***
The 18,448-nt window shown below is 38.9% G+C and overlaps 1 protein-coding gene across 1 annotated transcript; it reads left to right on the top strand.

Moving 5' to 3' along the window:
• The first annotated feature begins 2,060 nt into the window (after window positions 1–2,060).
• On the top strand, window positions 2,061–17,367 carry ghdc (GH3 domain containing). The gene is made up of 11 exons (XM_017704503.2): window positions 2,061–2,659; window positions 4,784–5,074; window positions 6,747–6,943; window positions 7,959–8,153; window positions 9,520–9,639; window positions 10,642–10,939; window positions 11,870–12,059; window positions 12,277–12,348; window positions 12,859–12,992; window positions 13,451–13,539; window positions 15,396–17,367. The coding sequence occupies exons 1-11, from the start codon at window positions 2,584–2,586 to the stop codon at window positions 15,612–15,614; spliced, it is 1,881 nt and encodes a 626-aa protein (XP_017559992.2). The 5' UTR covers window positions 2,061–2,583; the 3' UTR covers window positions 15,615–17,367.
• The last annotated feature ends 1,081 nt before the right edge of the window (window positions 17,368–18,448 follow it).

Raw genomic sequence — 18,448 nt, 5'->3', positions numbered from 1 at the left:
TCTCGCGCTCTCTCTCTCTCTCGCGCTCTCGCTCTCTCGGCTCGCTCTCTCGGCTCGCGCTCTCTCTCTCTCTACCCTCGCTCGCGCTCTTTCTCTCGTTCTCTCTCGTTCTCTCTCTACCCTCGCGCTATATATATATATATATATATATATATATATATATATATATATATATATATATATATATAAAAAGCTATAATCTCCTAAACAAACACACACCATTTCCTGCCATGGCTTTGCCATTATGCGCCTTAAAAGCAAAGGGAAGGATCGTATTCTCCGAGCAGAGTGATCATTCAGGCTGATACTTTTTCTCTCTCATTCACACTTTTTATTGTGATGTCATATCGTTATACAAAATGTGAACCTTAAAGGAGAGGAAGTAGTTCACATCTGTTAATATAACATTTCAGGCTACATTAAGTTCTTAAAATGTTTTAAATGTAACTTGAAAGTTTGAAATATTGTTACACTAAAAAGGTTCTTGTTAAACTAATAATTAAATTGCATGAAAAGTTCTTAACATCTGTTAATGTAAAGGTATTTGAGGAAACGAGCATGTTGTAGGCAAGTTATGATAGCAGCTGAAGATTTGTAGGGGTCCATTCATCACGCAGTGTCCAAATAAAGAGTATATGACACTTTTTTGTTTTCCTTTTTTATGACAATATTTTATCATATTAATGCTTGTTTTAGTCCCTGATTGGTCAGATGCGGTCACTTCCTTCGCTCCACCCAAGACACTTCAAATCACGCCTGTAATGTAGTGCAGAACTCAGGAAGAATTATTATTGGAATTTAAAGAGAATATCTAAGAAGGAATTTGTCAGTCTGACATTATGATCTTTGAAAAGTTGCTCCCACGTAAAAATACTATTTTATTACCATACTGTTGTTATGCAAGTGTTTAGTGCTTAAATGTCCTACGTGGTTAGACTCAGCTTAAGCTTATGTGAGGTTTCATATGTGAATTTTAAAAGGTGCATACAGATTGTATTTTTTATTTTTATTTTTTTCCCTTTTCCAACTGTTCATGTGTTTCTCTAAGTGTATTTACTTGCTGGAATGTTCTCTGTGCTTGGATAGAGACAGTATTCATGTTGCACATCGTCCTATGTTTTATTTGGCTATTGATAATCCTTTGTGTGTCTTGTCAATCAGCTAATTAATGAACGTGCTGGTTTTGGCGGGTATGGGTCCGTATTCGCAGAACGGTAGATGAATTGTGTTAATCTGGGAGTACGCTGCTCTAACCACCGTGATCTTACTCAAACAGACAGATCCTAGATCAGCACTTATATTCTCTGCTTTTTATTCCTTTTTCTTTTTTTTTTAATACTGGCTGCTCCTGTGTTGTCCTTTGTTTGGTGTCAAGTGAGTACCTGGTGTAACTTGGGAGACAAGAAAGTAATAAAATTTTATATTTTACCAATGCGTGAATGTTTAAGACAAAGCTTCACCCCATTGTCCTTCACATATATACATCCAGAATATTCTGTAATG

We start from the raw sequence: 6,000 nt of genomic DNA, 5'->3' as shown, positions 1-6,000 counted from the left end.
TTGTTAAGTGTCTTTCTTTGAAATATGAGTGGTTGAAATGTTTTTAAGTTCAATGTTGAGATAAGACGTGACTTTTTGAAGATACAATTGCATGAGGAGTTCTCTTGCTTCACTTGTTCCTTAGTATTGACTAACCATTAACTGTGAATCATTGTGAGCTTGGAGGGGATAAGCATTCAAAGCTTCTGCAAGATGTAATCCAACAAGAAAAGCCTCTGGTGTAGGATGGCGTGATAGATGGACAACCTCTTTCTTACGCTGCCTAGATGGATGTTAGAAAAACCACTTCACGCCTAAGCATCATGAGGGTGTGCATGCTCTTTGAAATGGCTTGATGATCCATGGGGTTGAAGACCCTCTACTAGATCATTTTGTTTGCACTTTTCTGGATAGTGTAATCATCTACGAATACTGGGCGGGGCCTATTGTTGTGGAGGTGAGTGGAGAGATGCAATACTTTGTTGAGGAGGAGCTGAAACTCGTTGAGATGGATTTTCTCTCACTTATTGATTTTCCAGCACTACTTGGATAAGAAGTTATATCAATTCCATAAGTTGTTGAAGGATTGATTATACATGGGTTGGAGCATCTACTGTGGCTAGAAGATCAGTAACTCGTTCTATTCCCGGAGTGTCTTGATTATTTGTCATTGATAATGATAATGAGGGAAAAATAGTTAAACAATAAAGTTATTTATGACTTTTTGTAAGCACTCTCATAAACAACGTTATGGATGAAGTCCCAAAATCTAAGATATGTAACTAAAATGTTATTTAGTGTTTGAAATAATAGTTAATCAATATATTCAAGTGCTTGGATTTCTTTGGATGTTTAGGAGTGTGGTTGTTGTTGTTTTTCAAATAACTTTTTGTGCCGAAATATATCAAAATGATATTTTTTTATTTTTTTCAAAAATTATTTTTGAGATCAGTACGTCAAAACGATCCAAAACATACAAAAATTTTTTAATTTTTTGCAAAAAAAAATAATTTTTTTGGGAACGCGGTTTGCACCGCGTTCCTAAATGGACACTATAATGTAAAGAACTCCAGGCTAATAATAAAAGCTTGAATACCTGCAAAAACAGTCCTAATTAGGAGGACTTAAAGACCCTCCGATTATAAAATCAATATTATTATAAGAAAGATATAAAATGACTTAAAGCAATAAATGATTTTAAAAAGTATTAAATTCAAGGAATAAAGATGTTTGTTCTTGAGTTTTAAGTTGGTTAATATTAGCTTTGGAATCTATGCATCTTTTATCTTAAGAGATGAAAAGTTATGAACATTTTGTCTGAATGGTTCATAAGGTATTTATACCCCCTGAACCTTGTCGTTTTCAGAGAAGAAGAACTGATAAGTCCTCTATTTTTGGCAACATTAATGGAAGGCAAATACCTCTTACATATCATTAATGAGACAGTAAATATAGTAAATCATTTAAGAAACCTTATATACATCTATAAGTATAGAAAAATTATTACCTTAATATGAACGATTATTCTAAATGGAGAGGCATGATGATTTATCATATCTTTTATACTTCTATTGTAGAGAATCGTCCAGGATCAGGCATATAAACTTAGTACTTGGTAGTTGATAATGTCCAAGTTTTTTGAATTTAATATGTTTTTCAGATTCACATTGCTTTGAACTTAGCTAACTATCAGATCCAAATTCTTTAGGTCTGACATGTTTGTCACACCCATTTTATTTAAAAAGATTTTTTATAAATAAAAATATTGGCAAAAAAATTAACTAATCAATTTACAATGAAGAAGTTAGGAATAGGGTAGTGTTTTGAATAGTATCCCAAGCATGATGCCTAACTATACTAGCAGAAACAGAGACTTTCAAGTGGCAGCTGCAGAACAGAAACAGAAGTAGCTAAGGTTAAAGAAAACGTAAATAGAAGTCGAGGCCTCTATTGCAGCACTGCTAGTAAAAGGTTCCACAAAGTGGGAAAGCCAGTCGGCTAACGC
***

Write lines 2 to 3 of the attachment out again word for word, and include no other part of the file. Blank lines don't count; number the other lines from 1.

Moving 5' to 3' along the window:
• The first annotated feature begins 2,060 nt into the window (after window positions 1–2,060).